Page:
The Outsell Open Access Report is an interesting development in itself - industry looking at open access as a market rather than as a threat, and some of the information in the report is very useful. However, this report misses the mark in two very essential ways. The information in the report per se makes clear that with open access it is possible to publish at a small fraction of current publishing costs. Also, in an online environment, professional commercial publishers simply are not needed anymore. This report suggests that there is not yet a single fully open access journal in the social sciences and humanities, when DOAJ lists over 1,800 journals under social sciences and humanities.
Current gold open access (immediate free access on publishing) is responsible for 10-12% of the world's scholarly articles at about 2.2% of the total journal revenues, according to this report. The average open access article processing fee is reported at $950, less than a quarter of the $4,000 average for subscription journals. Taking these two calculations together, based on this report open access publishing is 4-5 times more cost-efficient than subscription publishing. However, this is just the commercial / professional sector. The Outsell report appears to be completely unaware of the substantial not-for-profit sector. For example, the report states that ""hybrid options support limited
uptake markets, such as the social sciences and humanities, perhaps just until the
market for a subject-specific “traditional” gold OA journal coalesces" p. 12 - presumably the authors are completely unaware of the well over 1,800 full open access journals listed in the Directory of Open Access Journals under Social Sciences.
Outsell predicts rising prices for open access article processing fees, when the reality is that scholars no longer need to rely on the commercial scholarly publishing sector at all. Publishing in the online environment just isn't that hard, or expensive. Priorities for public funding in higher education should be funding the research per se, addressing the growing problem of lack of full-time faculty, and keeping costs down for students - not protecting the profit margins of a bloated industry that has yet to note that the costs of things like computer storage in recent years have been going down, not up.
Outsell suggests that other countries will follow the UK's support for publisher profits approach. This is mad enough in the UK, where at least they have the excuse of protecting a positive balance in trade, but for every other country this is holding up innovation, increasing public costs, and shoring up a negative balance of trade.
Detailed quotes and comments
"Drilling down to the journal market specifically, Outsell estimated that journal
subscription revenue (which excludes society membership revenues) amounted to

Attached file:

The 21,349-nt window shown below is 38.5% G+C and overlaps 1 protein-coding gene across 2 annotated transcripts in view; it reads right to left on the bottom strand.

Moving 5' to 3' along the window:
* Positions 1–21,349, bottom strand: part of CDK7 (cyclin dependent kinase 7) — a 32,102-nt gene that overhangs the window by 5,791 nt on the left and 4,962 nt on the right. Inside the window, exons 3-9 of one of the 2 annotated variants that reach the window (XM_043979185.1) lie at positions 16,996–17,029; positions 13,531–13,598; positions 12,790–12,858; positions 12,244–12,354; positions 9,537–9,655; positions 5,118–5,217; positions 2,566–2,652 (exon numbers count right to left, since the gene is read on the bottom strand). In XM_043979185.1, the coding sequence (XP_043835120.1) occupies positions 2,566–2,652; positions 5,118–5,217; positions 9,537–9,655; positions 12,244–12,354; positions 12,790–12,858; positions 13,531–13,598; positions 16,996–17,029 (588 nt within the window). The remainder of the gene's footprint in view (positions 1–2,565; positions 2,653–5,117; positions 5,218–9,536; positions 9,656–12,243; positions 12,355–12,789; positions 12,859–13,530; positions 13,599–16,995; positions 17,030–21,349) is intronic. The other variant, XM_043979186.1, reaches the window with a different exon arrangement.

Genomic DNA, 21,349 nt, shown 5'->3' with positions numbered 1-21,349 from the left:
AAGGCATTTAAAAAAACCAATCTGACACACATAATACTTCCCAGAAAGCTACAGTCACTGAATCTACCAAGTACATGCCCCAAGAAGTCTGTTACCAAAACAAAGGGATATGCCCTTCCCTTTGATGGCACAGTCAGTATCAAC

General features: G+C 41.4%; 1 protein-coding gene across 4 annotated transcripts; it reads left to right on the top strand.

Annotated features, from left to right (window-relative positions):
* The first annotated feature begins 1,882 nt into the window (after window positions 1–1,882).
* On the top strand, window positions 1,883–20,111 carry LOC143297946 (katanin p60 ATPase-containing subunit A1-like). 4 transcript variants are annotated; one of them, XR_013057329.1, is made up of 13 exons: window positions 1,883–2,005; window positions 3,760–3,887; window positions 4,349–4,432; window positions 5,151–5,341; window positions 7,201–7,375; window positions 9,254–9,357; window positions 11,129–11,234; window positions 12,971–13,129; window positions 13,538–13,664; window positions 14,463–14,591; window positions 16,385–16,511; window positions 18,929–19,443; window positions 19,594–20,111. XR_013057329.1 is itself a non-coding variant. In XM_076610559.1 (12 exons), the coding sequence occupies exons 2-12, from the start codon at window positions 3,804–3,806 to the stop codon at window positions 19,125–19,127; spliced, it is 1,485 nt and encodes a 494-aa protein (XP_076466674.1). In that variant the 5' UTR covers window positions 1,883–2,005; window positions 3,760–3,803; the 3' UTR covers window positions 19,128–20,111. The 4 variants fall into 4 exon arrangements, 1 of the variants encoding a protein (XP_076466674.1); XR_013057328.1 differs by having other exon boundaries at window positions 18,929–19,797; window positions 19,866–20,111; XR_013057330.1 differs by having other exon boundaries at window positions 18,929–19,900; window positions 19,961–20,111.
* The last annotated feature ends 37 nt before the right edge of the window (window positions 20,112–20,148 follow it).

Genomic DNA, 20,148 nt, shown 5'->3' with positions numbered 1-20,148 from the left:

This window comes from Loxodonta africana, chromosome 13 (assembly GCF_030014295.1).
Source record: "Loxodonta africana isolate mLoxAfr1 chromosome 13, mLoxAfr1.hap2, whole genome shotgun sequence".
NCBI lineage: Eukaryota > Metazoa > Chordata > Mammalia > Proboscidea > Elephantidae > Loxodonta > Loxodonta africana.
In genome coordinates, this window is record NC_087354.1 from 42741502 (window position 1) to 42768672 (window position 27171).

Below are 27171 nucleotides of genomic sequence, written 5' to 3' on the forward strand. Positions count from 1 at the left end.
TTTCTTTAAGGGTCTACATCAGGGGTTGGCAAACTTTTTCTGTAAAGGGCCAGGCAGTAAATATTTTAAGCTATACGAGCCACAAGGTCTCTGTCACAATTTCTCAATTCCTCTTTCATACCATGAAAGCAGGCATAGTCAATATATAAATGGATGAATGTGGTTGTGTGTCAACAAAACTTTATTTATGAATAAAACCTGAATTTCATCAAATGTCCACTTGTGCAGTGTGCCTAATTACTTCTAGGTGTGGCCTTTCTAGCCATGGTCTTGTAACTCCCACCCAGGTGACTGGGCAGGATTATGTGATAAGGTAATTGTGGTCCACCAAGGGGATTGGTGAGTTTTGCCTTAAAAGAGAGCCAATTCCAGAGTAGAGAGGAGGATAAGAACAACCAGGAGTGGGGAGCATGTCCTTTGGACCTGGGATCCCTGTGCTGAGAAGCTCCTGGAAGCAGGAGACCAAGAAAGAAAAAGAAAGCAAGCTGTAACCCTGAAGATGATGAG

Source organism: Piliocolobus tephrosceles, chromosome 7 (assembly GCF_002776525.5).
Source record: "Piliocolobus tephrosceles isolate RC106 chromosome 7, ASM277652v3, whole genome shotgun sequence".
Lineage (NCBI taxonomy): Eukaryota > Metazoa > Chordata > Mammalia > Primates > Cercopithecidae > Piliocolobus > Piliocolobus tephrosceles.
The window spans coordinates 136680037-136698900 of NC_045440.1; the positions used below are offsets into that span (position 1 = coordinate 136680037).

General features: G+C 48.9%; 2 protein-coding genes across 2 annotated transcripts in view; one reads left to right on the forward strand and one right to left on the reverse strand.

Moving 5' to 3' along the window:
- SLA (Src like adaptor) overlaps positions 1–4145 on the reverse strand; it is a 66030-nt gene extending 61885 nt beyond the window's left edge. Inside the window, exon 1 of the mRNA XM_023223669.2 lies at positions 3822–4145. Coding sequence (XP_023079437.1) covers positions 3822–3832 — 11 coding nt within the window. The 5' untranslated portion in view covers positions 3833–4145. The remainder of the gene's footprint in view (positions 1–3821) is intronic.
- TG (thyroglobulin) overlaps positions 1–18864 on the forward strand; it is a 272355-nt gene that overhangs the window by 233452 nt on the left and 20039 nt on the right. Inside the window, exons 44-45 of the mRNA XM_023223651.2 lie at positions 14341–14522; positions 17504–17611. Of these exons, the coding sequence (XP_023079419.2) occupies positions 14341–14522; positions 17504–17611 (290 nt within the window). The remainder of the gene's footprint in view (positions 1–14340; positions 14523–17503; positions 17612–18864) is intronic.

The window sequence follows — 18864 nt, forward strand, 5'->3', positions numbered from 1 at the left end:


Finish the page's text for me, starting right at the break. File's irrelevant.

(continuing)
$6.0 billion in 2011, which makes open access 2.2% of this market for the most
recent year in which we have built such an estimate" p. 8
Comment: In 2008, Outsell reported STM journal revenue at $8 billion - for details and citations, see chapters 2 and 5 of my dissertation. The $2 billion revenue discrepancy is not explained. I cannot afford the Outsell toll access reports.
A 2012 paper published in BMC Medicine, the latest in an ongoing study by
academics Mikael Laakso and Bo-Christer Björk, calculated that in 2011 the number
of articles available in full, immediate open access journals encompassed 9% and
11% of all articles indexed in Scopus and Web of Knowledge, respectively. Hybrid
articles added just under 1% of all articles to that total in both cases, meaning that
the combination of gold and hybrid open access accounted for 10% or 12% of
indexed articles, depending on the database".
"Outsell sees three scenarios that could drive OA revenue as a higher proportion of
total STM market revenue, stemming first and foremost from the ultimate behavior of
funding bodies." p. 13 Scenario 1
New European Mandates Encourage Gold OA
New Mandates Stimulate Green OA
Scenario 3 — Mandates Accelerate in Non-European Research Centers:
Suggests only Scenario 1 is likely.
"We also anticipate that the average charge per article will slide upward with the launch of new, higher-value journals from strongly branded commercial and society publishers such as Elsevier, Wiley, and Nature", p. 15
Outsell estimates that the average APC (distorted somewhat by discounts and waivers, but excluding membership revenues) was about $660 in 2011; in 2015, this will increase to roughly $950 due in part to the increased number of well-branded journal publishers offering OA options at higher price points", p. 15
"also estimates that, based on Scenario 1, the revenue per subscription article
will decrease by about $100, from $4,000 today to $3,900". p. 16